Wednesday, January 29, 2003


Friday night, had dinner at Ammo on Highland, north of Santa Monica Blvd. I'd been there for weekend lunch before and quite liked it -- despite the omnipresence of WB actresses and hipsters in hooded sweatshirts, I thought the lunch food was interesting, and they make a great chicken sandwich. I liked the spare wood decor, and the boxy lantern lights, reminiscent of the ones at Ciudad downtown.

It started as a catering company, and then they opened the little restaurant. Fair enough.

Dinner, unfortunately, was very disappointing. An endive salad with pears and balsamic, supposedly with cheese, where the cheese was a little dollop. For entree, a tiny portion of "organic" chicken that was dull. My eatmate had better luck with ravioli that were stuffed with ... I forget, but they were good. Still, the real criticism of the place is that everything was far too overpriced for dinner. If you're going to be spending 20 dollars or more on a meat entree, then why not do it at Campanile? Angelini charges less for their pasta, and in my book, they're serving the best pasta in LA right now.

At least it's across the street from Aron's Records. I'll go there for brunch again.


Monday evening, I had dinner at Prado, the upscale cuban-Carribbean joint run by the people who also run Cha Cha Cha. It's over at Larchmont, and has been around forever. Hadn't been there in a few years. I like that the wine list has lots of wines for under a Jackson, and I like that the ceiling is painted to look like light blue sky with white clouds, kinda a Magritte deal. The food was pretty good -- I had as an appetizer what they called a gordita, a soft tortilla cornmeal cake topped with a chicken stew -- very good. Less interesting was my entree, the Jamaican corn tamales topped with a creme fraiche and a little bit of caviar. Came with rice and beans, a plaintain or two. The entrees in general are all a little overpriced considering the cuisine. I think I'd rather go to Cha Cha Cha, which has a funkier, happier feel. We did have a good Pinot Blanc. Service was good, but then, it was a fairly empty Monday.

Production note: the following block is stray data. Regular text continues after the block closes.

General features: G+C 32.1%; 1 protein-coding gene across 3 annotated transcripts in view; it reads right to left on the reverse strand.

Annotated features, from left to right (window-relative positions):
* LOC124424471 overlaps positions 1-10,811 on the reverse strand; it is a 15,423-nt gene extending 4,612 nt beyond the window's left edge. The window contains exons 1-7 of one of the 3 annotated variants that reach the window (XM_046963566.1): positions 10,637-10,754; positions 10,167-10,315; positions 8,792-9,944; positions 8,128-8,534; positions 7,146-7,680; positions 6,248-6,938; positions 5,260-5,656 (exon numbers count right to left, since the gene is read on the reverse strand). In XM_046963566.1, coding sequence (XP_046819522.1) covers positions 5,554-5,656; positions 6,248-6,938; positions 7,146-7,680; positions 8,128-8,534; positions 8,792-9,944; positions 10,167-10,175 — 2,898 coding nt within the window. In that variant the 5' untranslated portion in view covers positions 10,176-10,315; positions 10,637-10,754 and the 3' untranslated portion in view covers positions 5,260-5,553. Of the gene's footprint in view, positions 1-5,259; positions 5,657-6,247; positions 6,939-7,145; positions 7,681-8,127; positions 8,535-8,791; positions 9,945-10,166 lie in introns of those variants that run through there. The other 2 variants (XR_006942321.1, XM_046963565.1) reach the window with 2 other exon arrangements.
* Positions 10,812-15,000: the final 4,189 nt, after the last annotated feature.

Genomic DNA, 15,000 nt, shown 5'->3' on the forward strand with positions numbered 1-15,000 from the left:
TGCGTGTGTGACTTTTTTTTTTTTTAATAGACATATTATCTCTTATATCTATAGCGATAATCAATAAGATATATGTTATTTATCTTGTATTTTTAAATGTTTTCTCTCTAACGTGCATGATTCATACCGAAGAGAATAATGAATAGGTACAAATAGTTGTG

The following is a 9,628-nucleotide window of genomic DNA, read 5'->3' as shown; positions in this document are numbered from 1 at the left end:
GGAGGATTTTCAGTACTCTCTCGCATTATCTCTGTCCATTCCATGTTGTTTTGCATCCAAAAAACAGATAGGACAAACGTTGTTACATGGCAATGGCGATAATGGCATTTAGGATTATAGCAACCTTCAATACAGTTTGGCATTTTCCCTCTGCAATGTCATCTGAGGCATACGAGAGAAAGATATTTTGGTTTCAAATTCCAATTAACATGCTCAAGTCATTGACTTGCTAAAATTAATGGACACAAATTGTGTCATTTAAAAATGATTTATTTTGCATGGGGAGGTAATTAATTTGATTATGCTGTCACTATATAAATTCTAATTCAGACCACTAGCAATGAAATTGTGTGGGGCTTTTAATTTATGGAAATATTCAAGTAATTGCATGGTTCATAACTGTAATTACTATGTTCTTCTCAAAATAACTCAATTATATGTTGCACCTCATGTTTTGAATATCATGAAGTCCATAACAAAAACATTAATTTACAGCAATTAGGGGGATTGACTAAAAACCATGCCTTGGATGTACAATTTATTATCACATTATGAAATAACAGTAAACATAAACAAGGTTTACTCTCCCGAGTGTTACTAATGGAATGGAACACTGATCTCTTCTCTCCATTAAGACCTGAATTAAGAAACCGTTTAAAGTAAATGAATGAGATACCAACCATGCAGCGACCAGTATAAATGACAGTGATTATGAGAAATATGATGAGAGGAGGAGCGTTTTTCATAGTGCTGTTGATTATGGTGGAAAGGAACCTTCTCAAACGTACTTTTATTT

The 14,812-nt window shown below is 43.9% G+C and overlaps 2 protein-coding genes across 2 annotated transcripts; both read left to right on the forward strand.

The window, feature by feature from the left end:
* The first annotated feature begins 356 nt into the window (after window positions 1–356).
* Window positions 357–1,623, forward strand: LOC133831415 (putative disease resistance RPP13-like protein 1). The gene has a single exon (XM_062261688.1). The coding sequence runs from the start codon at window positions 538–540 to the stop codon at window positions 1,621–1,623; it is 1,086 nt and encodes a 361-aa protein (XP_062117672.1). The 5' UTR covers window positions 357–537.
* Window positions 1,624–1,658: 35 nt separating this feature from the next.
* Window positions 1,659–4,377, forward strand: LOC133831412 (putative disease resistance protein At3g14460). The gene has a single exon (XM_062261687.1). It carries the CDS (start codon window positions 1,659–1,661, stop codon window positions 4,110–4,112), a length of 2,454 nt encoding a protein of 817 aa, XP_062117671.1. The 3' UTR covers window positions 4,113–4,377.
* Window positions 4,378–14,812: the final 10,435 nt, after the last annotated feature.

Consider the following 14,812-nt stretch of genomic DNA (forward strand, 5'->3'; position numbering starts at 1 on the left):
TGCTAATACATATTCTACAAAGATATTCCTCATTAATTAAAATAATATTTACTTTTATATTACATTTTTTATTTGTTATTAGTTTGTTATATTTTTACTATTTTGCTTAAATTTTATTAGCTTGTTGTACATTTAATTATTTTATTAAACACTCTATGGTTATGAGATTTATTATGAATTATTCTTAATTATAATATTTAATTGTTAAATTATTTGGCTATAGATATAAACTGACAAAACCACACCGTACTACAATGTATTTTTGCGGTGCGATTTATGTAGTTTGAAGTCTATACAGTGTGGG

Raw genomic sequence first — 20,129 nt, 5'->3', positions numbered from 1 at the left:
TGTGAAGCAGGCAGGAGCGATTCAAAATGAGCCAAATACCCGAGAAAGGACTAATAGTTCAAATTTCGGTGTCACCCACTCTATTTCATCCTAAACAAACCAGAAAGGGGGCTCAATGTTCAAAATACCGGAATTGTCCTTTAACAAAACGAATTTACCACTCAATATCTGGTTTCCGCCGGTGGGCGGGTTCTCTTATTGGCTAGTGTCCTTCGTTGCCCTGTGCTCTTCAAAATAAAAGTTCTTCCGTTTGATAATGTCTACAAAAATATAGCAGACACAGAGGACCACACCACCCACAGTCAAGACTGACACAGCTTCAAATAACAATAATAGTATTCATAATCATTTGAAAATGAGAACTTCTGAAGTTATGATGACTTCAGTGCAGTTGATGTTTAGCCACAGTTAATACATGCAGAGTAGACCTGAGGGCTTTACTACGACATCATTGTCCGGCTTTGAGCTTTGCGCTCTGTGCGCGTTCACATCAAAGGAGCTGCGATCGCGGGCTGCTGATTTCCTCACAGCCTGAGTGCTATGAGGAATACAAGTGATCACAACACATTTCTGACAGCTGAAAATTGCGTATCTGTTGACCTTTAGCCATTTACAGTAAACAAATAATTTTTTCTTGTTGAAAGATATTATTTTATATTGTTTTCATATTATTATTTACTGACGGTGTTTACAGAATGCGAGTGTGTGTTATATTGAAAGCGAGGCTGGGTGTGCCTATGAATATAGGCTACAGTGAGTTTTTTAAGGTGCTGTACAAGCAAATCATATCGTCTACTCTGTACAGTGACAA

Last night, I made my maiden voyage to Opaline on Beverly and Vista. Which wins points for me because it's within walking distance of my apartment, right near Beverly and Fairfax. The number of "restaurants within walking distance" are severely limited in my life: Authentic Cafe, Cobras and Matadors, and the blissful Angelini Osteria.

red used to be in walking distance, too, but I rarely walked those two blocks, simply because the "nouveau comfort food" there gave me little comfort. It was fine, I guess, in a nice space with big red booths along one wall, but it was one of those restaurants where you got the feeling that everything was priced about four dollars more than it should have been, considering the quality.